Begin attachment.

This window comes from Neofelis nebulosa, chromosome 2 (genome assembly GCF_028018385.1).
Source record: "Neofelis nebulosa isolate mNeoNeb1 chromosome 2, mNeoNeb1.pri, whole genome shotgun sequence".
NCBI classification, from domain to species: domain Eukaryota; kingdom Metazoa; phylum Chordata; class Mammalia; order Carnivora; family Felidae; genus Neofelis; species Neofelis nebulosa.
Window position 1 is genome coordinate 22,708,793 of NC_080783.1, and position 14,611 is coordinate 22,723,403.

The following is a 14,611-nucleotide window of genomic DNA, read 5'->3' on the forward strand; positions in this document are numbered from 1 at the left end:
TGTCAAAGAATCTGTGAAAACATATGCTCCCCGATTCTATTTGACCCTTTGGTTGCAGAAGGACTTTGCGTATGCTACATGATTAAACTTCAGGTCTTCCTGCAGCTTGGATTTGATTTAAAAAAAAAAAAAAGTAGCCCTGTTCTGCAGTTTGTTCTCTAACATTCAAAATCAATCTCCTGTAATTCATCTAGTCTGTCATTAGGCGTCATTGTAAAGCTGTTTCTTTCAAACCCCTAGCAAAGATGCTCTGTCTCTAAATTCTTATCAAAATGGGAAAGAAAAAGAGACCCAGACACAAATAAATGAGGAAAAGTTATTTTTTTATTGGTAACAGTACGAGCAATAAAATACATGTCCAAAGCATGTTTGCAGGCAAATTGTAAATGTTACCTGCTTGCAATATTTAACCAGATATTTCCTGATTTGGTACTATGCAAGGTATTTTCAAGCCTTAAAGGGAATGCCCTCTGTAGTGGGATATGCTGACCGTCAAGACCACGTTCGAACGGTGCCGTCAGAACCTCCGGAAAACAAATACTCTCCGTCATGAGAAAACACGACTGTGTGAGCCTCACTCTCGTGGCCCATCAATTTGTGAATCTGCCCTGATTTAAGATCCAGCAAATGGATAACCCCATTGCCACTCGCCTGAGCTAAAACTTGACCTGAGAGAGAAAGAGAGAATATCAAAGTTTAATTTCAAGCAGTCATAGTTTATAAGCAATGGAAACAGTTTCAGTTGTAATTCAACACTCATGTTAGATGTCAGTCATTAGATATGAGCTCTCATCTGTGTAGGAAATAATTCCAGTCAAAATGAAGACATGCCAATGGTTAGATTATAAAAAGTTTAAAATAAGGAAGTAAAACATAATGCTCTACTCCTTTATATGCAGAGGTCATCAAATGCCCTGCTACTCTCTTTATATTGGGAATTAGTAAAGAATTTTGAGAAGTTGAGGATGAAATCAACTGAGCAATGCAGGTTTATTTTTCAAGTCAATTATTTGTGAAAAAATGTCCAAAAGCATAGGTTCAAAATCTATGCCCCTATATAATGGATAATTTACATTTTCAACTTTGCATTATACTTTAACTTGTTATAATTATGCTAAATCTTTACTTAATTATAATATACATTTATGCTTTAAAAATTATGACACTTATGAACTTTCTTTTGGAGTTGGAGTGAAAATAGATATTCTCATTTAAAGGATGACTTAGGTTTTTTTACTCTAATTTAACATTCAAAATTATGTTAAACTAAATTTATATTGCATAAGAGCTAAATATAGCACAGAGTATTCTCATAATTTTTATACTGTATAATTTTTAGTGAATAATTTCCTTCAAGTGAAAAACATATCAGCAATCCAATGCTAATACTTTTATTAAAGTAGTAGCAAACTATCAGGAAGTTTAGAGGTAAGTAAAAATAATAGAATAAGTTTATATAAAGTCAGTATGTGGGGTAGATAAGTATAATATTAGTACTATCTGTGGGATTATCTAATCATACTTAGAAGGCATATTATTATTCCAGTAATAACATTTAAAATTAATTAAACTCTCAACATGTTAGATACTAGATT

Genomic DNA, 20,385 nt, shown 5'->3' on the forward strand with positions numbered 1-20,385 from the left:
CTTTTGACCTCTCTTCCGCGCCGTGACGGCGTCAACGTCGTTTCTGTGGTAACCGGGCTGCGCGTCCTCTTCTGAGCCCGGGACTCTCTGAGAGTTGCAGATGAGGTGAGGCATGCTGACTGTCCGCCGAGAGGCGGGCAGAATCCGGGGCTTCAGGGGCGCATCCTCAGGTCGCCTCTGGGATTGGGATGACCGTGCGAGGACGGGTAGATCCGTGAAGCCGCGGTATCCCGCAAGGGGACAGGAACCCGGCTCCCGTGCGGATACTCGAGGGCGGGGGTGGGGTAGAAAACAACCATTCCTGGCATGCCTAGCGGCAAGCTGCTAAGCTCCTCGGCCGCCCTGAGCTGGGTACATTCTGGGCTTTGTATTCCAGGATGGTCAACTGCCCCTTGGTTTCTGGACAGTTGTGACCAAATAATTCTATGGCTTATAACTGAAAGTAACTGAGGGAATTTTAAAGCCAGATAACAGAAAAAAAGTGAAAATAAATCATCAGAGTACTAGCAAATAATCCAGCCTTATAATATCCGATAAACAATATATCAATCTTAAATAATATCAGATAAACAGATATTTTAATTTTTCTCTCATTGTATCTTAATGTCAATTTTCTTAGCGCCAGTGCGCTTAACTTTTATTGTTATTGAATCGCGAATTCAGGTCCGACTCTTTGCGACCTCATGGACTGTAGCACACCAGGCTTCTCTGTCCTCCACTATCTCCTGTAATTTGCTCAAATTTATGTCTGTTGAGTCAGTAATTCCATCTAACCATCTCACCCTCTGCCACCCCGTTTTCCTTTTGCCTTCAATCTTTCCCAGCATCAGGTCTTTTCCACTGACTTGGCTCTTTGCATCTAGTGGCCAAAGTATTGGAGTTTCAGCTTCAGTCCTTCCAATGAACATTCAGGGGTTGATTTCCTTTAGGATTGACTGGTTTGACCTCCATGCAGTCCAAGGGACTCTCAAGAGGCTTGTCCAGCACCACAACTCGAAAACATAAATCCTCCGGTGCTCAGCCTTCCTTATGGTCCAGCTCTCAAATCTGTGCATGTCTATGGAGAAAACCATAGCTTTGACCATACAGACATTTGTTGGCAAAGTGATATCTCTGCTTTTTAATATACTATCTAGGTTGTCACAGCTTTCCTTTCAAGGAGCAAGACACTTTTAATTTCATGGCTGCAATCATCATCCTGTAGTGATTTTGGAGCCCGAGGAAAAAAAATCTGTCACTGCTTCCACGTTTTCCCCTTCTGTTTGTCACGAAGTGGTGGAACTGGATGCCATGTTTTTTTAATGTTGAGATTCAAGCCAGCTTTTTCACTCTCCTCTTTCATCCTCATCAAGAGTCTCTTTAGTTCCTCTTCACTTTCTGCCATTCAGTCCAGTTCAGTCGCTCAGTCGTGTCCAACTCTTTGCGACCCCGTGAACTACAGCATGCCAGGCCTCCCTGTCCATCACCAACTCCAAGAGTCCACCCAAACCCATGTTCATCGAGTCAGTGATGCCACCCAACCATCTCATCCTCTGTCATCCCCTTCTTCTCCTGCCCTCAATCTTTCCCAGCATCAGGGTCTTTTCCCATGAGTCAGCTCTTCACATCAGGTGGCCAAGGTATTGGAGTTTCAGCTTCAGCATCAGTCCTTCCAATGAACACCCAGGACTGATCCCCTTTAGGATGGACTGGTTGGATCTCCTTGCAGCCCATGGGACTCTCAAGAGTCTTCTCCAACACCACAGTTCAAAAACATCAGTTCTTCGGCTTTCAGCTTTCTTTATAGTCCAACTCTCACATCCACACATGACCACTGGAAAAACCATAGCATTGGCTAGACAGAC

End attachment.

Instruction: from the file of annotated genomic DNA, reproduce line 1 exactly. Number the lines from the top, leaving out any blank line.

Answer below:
This window comes from Neofelis nebulosa, chromosome 2 (genome assembly GCF_028018385.1).